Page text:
“Did you get a call from the doctor’s office?” The text appeared on my phone as I sat at a railroad crossing and waited for a train to pass on the way home from shopping. “What call?” I wondered. I gave into temptation and texted my friend back, and learned that our children’s pediatrician had passed away. Close to our age and with children of his own, he wasn’t supposed to die. I watched the train pass in stunned silence. He was more than simply a doctor to those of us who entrusted our beloved children to his care — he was a friend.
I thought of all the times it had been his reassuring voice that calmed the anxiety I felt when one of my boys spiked a fever or developed a rash. My husband and I both sat in shock after I told him, trying to wrap our minds around the suddenness of it all. In the following days, fellow mothers and fathers of his other patients lamented and mourned the loss of the man who soothed their frayed parenting nerves. His life had impacted many.
Sometimes I think death can teach in a moment what it might take a lifetime to learn otherwise.
We live our lives with both speed and assumption that the following day is a certainty. It isn’t. When David asks God to let him know how fleeting his life is in Psalm 39, it feels like a brave request, doesn’t it?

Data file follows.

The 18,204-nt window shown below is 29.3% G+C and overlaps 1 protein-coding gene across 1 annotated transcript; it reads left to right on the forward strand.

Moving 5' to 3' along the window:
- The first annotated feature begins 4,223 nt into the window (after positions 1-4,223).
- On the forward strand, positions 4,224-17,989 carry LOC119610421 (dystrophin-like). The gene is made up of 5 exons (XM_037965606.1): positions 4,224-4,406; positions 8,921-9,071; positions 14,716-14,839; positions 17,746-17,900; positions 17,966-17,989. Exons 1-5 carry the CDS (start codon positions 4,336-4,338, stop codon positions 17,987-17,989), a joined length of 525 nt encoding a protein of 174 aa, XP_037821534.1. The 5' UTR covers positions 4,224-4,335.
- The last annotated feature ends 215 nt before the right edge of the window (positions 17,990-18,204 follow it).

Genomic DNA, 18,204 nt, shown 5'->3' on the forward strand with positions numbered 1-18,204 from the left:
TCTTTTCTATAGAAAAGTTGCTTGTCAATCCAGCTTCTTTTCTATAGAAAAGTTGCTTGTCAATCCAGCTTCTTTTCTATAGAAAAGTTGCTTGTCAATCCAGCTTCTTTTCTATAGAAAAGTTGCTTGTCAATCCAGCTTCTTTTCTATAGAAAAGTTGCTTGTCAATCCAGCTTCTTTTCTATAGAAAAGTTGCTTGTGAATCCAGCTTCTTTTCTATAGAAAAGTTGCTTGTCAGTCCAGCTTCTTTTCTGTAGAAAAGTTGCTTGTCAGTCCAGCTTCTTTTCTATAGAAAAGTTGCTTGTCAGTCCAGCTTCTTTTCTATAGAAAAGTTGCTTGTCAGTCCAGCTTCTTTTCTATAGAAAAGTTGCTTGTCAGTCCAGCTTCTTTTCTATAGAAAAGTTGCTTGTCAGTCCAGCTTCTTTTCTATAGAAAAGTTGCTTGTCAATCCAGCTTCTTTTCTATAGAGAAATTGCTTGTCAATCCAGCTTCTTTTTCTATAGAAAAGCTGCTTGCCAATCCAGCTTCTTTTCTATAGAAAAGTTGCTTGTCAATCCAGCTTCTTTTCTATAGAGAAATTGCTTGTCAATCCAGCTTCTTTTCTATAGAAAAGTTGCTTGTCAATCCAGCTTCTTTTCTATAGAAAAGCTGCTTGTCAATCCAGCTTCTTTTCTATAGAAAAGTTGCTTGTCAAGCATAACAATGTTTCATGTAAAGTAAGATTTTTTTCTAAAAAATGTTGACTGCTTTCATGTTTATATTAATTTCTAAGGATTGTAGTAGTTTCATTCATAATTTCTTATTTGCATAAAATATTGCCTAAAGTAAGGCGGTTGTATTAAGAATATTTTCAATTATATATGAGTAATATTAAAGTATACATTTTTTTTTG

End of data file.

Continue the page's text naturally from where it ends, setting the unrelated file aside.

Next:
Show me O Lord, my life’s end and the number of my days; let me know how fleeting is my life.
– Psalm 39:4
I don’t believe David is really asking God for a specific number of days he will live; however, I think he’s asking to be given a sense of urgency. He doesn’t want to live each day blind to the fact that he will one day die.
He wants to make the most of each moment.
I’ve said goodbye to more than a few people in my lifetime, and each time the reality of a life ended snaps me right out of my assumption and complacency. This time here is short, and eternity is longer than we dare to dream. Our very breath is given only by God, and when it ceases, we will be home with Him.
Maybe we don’t really need the sting of death to remind us to number our days. Perhaps that’s what David was hoping for — a reality check without the pain of losing. What if we tried it, too, and asked God to help us know how fleeting our lives really are, simply so that we can live each moment for Him? How would that change our lives, if we knew that life indeed was fleeting, but we had a purpose while we’re here? I know that I would be more intentional, more loving, more patient. The sense of urgency that David sought would be ever-present in my heart.
If we live like we know we will die, then we live with purpose.
Make no mistake, we have a beautiful eternity to spend together with Jesus to look forward to, but while we’re here? We’ve got work to do.
If you consider the brevity of your own life, how does that change it? What can you do today, to make Him known?